Thursday, May 24, 2018
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St. Petersburg Opera brings a full-throated 'Sweeney Todd' to Palladium Theater

ST. PETERSBURG — Sweeney Todd is a Victorian potboiler that goes totally over the top. The title character, "the demon barber of Fleet Street," teams up with a piemaker, Mrs. Lovett, in a diabolical scheme. Todd gives his customers the closest shave in London before slitting their throats, and then Lovett bakes the corpses into confections that turn her shop into the toast of the town.

Murder, cannibalism, madness — the musical by Stephen Sondheim (music and lyrics) and Hugh Wheeler (book) is full of mayhem and gore as Todd enlists Lovett in his plan to take revenge on a judge who unjustly sentenced him to prison, raped his wife and lusts after his daughter. Yet at most performances, audiences howl with laughter. What's so funny?

"It's the juxtaposition of something that's so dark with such gorgeous music," says Mark Sforzini, artistic director of St. Petersburg Opera, which is opening its 2012-13 season with the Sondheim thriller-diller. "We're not used to hearing people sing Broadway songs about killing people and cutting them up and putting them in meat pies."

Peter Kendall Clark, the baritone playing Todd (for the first time), likens the musical to a roller coaster. "I think we tend to be drawn to things that are scary," he said. "It's some little weird, quirky part of our nature. We love to watch horror movies. There's so much maniacal glee that you're kind of drawn to it. And then there's Lovett, which is a tour de force comic role."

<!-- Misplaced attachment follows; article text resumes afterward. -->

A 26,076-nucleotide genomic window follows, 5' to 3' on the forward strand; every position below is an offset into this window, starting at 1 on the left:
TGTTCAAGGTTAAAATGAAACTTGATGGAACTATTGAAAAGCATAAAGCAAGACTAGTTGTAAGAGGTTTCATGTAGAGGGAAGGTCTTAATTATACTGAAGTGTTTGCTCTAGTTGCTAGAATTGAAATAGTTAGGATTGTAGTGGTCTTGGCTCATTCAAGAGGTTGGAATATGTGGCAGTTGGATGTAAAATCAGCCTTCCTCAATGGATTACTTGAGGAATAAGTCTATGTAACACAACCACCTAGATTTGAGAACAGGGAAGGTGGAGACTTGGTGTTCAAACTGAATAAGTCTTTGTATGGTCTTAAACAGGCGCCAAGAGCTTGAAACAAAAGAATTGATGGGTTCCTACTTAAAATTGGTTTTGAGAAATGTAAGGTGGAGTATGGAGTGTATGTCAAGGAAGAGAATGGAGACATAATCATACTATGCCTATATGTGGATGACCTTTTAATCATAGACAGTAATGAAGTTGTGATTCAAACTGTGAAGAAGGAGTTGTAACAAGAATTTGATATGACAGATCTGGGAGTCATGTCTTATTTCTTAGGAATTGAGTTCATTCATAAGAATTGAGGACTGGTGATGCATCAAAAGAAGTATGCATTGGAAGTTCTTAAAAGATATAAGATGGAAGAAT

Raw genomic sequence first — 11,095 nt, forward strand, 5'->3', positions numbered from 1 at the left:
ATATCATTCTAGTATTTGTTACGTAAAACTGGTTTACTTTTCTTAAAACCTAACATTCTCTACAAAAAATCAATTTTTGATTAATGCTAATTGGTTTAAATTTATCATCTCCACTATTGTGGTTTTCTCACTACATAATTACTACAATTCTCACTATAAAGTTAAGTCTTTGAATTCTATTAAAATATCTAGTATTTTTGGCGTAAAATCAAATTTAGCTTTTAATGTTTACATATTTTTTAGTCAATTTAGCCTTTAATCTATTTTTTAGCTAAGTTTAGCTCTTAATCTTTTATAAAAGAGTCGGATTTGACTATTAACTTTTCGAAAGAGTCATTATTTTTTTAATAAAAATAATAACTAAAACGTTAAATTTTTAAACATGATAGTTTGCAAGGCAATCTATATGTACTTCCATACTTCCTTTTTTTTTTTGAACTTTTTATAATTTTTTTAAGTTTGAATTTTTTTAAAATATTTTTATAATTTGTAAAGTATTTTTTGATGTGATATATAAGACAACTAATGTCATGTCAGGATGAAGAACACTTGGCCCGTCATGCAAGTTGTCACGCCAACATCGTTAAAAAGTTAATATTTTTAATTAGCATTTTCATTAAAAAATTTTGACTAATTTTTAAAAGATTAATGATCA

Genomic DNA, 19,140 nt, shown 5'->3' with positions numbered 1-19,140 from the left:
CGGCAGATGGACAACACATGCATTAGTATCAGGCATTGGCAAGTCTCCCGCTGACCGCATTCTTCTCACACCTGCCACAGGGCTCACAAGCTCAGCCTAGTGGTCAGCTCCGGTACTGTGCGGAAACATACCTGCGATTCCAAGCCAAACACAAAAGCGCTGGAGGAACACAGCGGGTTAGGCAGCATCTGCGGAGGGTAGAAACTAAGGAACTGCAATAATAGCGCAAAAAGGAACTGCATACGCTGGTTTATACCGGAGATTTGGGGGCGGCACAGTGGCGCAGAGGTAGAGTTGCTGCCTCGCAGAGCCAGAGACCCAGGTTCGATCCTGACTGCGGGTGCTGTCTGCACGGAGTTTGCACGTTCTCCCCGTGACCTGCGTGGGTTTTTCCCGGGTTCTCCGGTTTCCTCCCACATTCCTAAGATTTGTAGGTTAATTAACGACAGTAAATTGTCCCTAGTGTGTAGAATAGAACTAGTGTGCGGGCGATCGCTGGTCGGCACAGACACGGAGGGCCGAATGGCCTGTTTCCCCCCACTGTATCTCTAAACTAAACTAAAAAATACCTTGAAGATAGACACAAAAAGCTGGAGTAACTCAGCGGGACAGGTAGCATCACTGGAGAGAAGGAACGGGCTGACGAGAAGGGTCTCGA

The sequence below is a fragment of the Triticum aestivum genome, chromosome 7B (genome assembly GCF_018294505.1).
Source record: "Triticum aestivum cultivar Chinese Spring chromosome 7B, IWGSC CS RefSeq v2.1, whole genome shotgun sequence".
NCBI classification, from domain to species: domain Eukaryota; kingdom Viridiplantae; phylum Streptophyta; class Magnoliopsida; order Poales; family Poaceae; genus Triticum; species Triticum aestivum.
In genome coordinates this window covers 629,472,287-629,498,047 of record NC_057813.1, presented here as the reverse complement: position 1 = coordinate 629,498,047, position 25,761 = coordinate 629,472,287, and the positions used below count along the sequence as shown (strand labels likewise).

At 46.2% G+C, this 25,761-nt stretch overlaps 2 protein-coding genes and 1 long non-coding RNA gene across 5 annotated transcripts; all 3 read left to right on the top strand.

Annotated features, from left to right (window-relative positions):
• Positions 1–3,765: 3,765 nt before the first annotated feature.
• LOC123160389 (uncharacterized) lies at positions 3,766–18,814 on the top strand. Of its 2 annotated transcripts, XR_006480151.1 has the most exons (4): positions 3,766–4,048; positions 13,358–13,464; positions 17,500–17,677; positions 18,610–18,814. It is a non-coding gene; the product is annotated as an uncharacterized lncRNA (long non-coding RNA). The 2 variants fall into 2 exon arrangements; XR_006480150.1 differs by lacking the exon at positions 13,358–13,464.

Buffy Baggott has played the grisly piemaker in two previous productions, most recently with Arizona Opera, and she draws inspiration from Angela Lansbury, who originated the role on Broadway in 1979. "I love her comic timing. The original Broadway cast album is still the recording I listen to the most," she said.

Todd and Lovett bring down the first act curtain in one of the show's wittiest numbers, A Little Priest. It's a "list song" in which they assess in giddy rhyme the consistency of pies with ingredients that range from priest to tinker ("Something pinker") to cashier, from fop ("Finest in the shop") to friar.

After the cast assembled on Sept. 12, Baggott and Clark first rehearsed the song together, informally, in the parking lot of the Lithuanian American Club, the hall in St. Petersburg where the opera company rehearses before moving into the Palladium Theater. "It's so much fun to sing this wonderful, upbeat number with the darkest intentions you could possibly have," she said.

More hot pies!

Many people will be familiar with Sweeney Todd from the 2007 movie, starring Johnny Depp and directed by Tim Burton. Though Sondheim reportedly was happy with it, the screen version dropped some of his best music, big choruses like The Ballad of Sweeney Todd and City on Fire that give the score its feverish power.